How To Build A Sod Roof
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A sod roof has become a popular choice as more people attempt to “go green”. This type of roof has been used for centuries and remains one of the simpler techniques to top a house in an energy-efficient manner. It is also aesthetically appealing. This roof lowers the structure’s inside temperature.
One important aspect of this roof is its ease of installation. Unlike traditional roofing techniques that require training and skill acquisition, sod roofing can be accomplished through simple physical effort alone. Once installed, maintenance is limited to watering the roof just like one would the front lawn.
Make sure the structure you want to roof can handle the weight. Also, make any necessary repairs looking for damage done by water, rotten wood and other areas of concern. If a professional assessment is needed, hire a local roofing professional to evaluate your roof. You might need to employ a roofer to prepare your structure for a sod roof.
Line the Roof
The exterior edges of the roof should be lined with wood three inches tall, securing them using a staple gun.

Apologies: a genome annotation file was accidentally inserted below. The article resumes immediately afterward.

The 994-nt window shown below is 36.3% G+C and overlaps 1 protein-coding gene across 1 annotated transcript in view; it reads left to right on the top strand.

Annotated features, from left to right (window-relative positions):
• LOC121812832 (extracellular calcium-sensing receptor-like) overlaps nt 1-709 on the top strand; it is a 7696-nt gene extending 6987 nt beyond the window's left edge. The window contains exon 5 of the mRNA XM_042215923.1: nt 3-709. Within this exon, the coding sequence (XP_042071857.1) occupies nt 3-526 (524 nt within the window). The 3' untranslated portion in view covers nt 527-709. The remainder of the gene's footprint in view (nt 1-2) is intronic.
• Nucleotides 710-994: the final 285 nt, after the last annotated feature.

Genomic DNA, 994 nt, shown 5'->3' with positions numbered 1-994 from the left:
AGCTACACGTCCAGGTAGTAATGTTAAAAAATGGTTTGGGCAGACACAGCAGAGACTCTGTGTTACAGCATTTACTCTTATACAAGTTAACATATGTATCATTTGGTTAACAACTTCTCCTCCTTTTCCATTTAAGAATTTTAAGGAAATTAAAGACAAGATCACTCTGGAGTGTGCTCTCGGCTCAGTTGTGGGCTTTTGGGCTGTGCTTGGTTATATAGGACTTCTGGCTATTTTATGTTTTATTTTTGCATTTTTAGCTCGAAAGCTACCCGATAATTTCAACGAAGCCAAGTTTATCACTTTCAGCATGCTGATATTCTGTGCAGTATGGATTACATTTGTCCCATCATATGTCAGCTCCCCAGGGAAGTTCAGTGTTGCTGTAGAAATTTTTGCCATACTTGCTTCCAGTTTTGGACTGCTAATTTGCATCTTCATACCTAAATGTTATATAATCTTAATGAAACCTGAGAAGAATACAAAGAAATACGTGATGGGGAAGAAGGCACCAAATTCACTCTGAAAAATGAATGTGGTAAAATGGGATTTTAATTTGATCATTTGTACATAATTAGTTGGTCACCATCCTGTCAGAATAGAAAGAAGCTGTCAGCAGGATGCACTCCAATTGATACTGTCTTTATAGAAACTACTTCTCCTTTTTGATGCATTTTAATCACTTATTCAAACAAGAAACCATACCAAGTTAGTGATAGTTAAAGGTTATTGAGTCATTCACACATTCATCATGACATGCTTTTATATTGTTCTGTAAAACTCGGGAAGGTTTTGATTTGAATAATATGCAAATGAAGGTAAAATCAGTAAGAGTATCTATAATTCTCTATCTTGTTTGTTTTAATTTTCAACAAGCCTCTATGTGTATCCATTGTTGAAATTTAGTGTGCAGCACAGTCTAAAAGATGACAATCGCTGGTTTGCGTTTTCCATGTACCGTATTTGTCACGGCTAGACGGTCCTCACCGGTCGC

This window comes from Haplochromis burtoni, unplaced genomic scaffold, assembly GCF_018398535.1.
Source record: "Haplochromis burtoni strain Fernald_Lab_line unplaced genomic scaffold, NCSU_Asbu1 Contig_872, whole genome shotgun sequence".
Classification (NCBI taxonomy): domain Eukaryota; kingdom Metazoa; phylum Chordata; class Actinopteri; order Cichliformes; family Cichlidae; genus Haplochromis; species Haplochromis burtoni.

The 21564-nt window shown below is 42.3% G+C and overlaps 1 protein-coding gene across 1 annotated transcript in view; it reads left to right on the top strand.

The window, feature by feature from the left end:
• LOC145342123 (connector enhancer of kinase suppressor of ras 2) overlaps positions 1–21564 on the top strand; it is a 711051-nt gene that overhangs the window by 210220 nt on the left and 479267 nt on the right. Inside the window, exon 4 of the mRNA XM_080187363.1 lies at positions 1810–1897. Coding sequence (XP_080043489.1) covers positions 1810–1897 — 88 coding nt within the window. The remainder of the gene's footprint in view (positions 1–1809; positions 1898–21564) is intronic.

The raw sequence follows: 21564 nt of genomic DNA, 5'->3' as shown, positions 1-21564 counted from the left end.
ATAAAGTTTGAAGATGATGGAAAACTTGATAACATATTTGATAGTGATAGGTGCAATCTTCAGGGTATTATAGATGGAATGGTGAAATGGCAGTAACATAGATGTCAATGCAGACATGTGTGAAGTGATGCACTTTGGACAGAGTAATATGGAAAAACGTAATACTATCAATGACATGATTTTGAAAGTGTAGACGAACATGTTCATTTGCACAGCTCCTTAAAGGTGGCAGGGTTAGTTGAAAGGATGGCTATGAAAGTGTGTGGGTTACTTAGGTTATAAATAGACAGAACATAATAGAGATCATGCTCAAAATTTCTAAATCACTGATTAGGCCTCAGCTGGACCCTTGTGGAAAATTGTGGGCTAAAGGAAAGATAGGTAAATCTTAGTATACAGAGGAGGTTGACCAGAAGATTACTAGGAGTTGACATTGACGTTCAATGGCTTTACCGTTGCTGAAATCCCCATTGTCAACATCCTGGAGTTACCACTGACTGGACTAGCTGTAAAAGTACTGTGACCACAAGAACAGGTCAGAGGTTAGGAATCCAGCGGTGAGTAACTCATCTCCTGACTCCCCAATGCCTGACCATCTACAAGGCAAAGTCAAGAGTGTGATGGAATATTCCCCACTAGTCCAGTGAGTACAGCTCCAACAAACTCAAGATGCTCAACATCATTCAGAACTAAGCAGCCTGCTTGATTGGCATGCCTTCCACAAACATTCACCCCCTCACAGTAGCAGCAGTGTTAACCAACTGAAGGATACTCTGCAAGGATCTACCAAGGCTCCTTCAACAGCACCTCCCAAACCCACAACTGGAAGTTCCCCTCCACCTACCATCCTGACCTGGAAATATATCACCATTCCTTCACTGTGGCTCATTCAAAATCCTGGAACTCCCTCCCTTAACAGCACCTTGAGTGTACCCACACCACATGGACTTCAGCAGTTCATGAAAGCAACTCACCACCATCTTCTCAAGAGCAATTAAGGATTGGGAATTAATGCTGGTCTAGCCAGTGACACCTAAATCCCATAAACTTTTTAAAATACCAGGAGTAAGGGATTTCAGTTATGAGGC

Coat the roof with a layer of waterproof paint to prevent damage when applying the sod, preferably applying it with a power sprayer. Allow 24 hours for drying time before proceeding with the project.
Once the waterproof paint has dried, lay the pond liner across the roof. Make sure to overlap the individual liners to keep water out. Use a knife to cut the pond liner to size. Carefully attach the pond liner to the roof, applying a staple along the edge in equidistant spots using a staple gun.
Soil and Gravel
Three under layers are needed before applying sod. The first and top layers are one-inch thick potting soil. The middle is a one-inch thick layer of gravel.
Lay the Sod
Place sod pieces on top of the potting soil layer across the roof. Where necessary, use your utility knife to cut the sod pieces to fit. Don’t leave sod overhanging the roof edge.
Water the Roof
Lightly water the layer of sod placed on the roof. Make sure to check the roof periodically for watering and, as funny as it sounds, any need for weeding. Your new roof is alive and sometimes needs help to maintain a healthy look. You may even find the need to cut it occasionally making sure it stays good looking, vibrant, and alive.
A sod roof can be used on any structure—a house, shed, barn, utility building—on either a flat or sloped surface. Just make sure that small structures possess roof trusses strong enough to handle the weight a sod roof will have.